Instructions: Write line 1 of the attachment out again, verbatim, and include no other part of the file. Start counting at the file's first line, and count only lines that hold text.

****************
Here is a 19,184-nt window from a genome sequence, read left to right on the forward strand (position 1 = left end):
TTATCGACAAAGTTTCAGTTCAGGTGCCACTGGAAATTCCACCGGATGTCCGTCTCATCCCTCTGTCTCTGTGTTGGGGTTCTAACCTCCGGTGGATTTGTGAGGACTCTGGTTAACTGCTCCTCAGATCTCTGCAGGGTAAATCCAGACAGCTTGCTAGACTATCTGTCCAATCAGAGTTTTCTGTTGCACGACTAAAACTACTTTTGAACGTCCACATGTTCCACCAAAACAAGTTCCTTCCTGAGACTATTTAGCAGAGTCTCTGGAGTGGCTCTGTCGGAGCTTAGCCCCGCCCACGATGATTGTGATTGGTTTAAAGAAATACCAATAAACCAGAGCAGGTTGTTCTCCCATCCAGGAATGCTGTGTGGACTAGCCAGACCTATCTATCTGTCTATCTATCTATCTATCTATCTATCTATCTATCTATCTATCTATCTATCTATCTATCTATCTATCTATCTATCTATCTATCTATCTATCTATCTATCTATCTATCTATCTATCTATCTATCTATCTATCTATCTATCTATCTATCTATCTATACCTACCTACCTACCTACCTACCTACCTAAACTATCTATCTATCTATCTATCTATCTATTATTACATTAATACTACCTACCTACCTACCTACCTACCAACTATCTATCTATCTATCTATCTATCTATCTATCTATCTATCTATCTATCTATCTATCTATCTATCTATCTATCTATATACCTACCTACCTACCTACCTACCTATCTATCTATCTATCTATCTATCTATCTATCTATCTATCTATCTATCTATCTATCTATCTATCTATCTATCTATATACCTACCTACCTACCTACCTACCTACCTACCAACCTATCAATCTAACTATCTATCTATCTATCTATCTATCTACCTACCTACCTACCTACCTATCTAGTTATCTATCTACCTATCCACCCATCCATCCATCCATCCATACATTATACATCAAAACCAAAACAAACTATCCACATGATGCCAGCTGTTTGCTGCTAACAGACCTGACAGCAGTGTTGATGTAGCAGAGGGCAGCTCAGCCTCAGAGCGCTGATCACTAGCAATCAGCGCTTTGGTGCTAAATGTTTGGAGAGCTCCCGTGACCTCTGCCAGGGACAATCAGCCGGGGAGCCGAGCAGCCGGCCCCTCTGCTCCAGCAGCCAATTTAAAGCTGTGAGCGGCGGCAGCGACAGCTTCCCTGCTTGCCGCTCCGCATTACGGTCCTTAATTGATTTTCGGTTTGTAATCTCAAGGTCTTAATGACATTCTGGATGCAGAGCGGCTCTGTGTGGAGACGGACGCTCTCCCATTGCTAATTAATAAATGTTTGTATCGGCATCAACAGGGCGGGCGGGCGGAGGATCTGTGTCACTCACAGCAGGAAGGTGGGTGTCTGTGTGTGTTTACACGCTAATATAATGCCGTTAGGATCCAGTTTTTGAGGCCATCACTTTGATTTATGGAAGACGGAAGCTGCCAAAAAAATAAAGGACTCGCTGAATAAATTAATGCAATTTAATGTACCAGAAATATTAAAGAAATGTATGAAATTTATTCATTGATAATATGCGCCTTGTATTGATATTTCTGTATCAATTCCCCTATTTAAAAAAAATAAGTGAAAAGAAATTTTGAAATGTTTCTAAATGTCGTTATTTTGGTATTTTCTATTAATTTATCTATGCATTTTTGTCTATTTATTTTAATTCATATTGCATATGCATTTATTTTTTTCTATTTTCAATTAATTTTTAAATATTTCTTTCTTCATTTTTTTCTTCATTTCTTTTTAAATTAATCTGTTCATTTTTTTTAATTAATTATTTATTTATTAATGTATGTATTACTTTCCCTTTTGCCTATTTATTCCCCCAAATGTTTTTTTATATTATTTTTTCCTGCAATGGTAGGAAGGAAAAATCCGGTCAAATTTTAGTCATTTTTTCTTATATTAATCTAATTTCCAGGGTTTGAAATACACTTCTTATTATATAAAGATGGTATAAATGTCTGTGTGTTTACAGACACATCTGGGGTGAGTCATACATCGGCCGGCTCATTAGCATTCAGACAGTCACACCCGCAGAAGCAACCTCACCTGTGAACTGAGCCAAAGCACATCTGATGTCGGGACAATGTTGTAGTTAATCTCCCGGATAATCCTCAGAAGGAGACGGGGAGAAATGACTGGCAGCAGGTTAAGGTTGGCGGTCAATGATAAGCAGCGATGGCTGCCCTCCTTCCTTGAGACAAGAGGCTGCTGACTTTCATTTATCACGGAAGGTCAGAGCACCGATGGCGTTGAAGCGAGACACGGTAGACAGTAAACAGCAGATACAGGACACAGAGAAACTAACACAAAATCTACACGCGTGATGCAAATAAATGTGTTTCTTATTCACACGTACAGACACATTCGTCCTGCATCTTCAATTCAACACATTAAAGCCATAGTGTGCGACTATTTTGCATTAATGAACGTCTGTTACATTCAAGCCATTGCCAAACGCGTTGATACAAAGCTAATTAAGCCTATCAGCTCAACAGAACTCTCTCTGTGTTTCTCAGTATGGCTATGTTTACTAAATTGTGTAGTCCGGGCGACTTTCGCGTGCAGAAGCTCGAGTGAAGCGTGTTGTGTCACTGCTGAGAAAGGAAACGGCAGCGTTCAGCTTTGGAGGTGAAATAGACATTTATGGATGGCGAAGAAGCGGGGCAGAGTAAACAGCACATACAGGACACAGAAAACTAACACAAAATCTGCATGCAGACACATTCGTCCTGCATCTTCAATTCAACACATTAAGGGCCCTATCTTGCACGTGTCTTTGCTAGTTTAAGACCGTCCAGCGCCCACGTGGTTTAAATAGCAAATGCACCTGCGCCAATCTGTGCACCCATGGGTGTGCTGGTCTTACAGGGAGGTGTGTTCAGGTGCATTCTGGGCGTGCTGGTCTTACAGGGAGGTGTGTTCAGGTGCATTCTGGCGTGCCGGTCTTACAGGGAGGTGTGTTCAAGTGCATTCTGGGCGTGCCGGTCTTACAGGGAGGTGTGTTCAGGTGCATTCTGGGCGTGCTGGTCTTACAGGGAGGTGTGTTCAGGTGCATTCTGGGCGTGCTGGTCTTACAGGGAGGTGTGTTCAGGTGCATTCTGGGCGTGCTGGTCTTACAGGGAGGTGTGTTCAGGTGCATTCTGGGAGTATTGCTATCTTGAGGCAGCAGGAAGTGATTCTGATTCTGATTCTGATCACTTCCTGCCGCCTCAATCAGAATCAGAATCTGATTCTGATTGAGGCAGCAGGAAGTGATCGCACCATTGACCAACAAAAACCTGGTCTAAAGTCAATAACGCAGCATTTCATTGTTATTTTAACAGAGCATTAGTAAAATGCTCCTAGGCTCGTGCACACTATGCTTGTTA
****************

Here is a 19,184-nt window from a genome sequence, read left to right on the forward strand (position 1 = left end):